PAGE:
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Education and Culture

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Hannah White

on 23 April 2014

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Transcript of Education and Culture

The Burning of Books!
Propaganda
aim: -acquiring and maintaining power
-implementation of policies
- pursuit of total war
-extermination of millions of people
in the Holocaust

-negative connotation
- present only one side of an argument.
Characteristics
disseminated Nazi ideology
form of brief hyperboles directed against the weakness of parliamentarism
the evils of Jewry and Bolshevism
the national humiliation of the Versailles Treaty
attacks against political opponents
engaged in the glorification of Nazi heroes such as Horst Wessel
Education


crucial part of life in Nazi Germany
promoted a loyal following for Hitler and the Nazis.
would create loyal Nazis by the time they reached adulthood.

Hitler Youth had been created: post-school activities and schools - indoctrination and the use of propaganda were a common practice in Nazi schools.

Any teacher considered ‘disloyal’ was sacked.



Education and Culture in Nazi Germany
Forms of Media
Cause and Consequence
-Hitler
believed
that Britain won WWI mainly because of use of propaganda

-Hitler was strong at giving speeches

-targeted audience: public

-most effective on teenagers

-Hitler Youth was formed

-
When?
10 May 1933
Who?
German university Students, brownshirted storm troopers
Where?
Berlin
What?
the students burned more than 25,000 volumes of "un-German" books (those with Jewish, socialist or pacifist tendencies) from private and public libraries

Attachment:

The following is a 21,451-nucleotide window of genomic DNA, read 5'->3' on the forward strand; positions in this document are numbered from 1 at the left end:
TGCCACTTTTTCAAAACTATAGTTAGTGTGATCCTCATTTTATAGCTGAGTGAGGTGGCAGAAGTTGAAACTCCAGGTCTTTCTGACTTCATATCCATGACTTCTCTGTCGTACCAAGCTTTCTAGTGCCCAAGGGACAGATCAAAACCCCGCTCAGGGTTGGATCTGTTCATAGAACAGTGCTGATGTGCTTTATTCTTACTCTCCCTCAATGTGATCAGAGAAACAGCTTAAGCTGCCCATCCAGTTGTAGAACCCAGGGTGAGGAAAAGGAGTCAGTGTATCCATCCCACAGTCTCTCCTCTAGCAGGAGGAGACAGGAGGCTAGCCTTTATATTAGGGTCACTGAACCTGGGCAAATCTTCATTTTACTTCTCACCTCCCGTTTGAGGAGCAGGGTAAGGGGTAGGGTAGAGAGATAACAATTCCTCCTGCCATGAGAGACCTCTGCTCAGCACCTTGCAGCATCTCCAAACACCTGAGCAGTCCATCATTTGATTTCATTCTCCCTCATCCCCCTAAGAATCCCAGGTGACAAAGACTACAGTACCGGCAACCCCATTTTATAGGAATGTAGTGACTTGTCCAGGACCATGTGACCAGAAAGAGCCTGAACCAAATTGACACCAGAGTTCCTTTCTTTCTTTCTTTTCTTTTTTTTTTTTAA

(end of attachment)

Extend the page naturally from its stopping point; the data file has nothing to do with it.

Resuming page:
- Ministry of Public Enlightenment and Propaganda: Joseph Goebbels (1930)
Posters
Newspapers:
Feb 1925 - People's Observer[NSDAP], daily
1926- The Attack[Joseph Goebbels]
Books (textbooks, comics, magazines )
Speeches (Speakers)
Radio broadcast (Internal and External)
Photography , Films
Signal
Press
w/Nazi logo/Hitler portrait/Germany(nation)
Audio
Pre-1933
Place:
Pre-1933: Berlin, Munich
1933-1945: Radio, Film[Triumph of Will, The Eternal Jew]
Speech: Joesph G, Adolf H.

Many attended classes during school holidays

97% of teachers joined the Nazi Teachers' Association.

All teachers monitored what they said as children were encouraged to tell authorities
if they said something that didn't fit in with the Nazi's curriculum.
On Snake:
usury, Versailles, unemployment, war guilt lie, Marxism, Bolshevism, lies and betrayal, inflation, Locarno, Dawes Pact, Young Plan, corruption, [the last three Jews involved in major financial scandals], prostitution, terror, civil war
Teachers
Headline--
A Historic day: First Acts for Hitler's Reich Government
Significant example
-a newspaper announced that Jews kidnapped German children before Passover because, Jews need the blood of Christian child, maybe, to mix with their Matzah
The Arts
The Aims
Considered as mindless barbarism
To Control Culture...



Biology
study of the different races to 'prove' that the Nazi belief in racial superiority was a sound belief.
Hitler decreed: "no boy or girl should leave school without complete knowledge of the necessity and meaning of blood purity."

Older pupils
importance of marrying the right mate was stressed
having children
the problems of inter-racial marriage (led to a decrease in racial purity.)



Reich Chamber of Culture
- established in Sept 1933
- supervised by the Propaganda Ministry
- "Co-ordinated" culture
- had 7 sub-chambers:
fine arts, the theatre, the press, radio, literature, music, films


•Had a different curriculum to boys

•studied domestic science and eugenics - prepared girls to be mothers/wives.

•Eugenics: girls taught about the characteristics to look out for in a father and husband.

•PE - seen as a highly important part of the curriculum.

•PE took up 15% of a school's weekly timetable.

In 1937, pupils were given the choice of studying Religious Instructions or not.


Girls' Education
Fine Arts
Effectively regimented by the Nazi constraints


Those considered ‘special’: different schools created.